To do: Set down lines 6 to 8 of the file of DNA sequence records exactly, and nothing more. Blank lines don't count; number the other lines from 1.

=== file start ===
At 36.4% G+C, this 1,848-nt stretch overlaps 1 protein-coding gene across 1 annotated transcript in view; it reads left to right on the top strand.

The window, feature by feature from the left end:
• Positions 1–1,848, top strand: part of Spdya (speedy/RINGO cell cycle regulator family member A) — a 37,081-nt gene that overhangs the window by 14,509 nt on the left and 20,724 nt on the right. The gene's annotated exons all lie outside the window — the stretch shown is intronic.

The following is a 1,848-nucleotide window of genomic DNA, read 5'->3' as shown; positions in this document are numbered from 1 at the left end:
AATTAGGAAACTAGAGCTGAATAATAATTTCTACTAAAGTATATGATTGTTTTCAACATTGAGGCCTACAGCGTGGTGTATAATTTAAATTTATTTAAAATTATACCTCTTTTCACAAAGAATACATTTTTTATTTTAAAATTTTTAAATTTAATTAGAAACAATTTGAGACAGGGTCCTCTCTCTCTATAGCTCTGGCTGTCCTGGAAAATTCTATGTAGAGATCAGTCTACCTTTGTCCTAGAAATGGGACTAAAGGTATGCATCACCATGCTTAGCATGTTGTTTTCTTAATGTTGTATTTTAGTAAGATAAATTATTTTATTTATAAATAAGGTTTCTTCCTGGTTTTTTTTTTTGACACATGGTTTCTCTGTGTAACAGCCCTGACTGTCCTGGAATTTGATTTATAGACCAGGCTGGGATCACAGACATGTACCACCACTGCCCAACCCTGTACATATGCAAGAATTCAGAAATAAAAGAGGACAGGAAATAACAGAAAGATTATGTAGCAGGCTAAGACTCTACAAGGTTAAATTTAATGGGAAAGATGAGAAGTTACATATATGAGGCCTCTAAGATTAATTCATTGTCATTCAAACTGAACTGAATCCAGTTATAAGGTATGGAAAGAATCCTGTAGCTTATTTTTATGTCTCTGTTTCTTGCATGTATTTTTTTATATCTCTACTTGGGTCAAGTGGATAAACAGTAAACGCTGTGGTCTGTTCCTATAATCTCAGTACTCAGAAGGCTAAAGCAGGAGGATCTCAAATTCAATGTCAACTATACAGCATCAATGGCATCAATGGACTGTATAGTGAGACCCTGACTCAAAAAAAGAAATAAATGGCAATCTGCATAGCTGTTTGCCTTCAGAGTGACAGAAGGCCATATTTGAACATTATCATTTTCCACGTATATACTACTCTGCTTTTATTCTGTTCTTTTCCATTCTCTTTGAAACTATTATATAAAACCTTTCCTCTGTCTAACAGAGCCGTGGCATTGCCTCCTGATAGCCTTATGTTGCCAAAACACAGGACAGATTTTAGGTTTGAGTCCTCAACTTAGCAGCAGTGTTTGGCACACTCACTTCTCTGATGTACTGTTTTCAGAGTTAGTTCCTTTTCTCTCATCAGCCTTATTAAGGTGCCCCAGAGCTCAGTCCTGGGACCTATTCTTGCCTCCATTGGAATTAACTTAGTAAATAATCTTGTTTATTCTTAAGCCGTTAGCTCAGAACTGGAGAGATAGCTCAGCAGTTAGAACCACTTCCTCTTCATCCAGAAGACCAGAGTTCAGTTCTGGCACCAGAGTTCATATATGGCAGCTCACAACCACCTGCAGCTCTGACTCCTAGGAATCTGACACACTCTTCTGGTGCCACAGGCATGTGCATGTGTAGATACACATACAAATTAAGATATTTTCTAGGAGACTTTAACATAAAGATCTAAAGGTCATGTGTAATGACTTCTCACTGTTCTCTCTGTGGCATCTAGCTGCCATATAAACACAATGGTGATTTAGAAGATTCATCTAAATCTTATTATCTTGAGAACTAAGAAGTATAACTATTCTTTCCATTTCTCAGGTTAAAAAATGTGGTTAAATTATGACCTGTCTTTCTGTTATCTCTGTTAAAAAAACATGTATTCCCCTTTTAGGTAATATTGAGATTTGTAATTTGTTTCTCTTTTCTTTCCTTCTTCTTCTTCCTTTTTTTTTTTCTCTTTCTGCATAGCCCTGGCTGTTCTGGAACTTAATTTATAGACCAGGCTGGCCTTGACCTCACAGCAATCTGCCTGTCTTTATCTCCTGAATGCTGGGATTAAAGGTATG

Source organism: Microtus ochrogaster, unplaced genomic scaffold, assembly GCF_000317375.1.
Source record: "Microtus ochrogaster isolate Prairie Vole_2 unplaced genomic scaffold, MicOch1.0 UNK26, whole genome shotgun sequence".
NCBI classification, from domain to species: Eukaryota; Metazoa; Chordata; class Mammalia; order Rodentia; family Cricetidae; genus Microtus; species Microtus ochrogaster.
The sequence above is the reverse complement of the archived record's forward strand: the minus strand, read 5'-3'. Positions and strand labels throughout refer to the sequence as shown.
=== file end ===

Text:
Source organism: Microtus ochrogaster, unplaced genomic scaffold, assembly GCF_000317375.1.
Source record: "Microtus ochrogaster isolate Prairie Vole_2 unplaced genomic scaffold, MicOch1.0 UNK26, whole genome shotgun sequence".
NCBI classification, from domain to species: Eukaryota; Metazoa; Chordata; class Mammalia; order Rodentia; family Cricetidae; genus Microtus; species Microtus ochrogaster.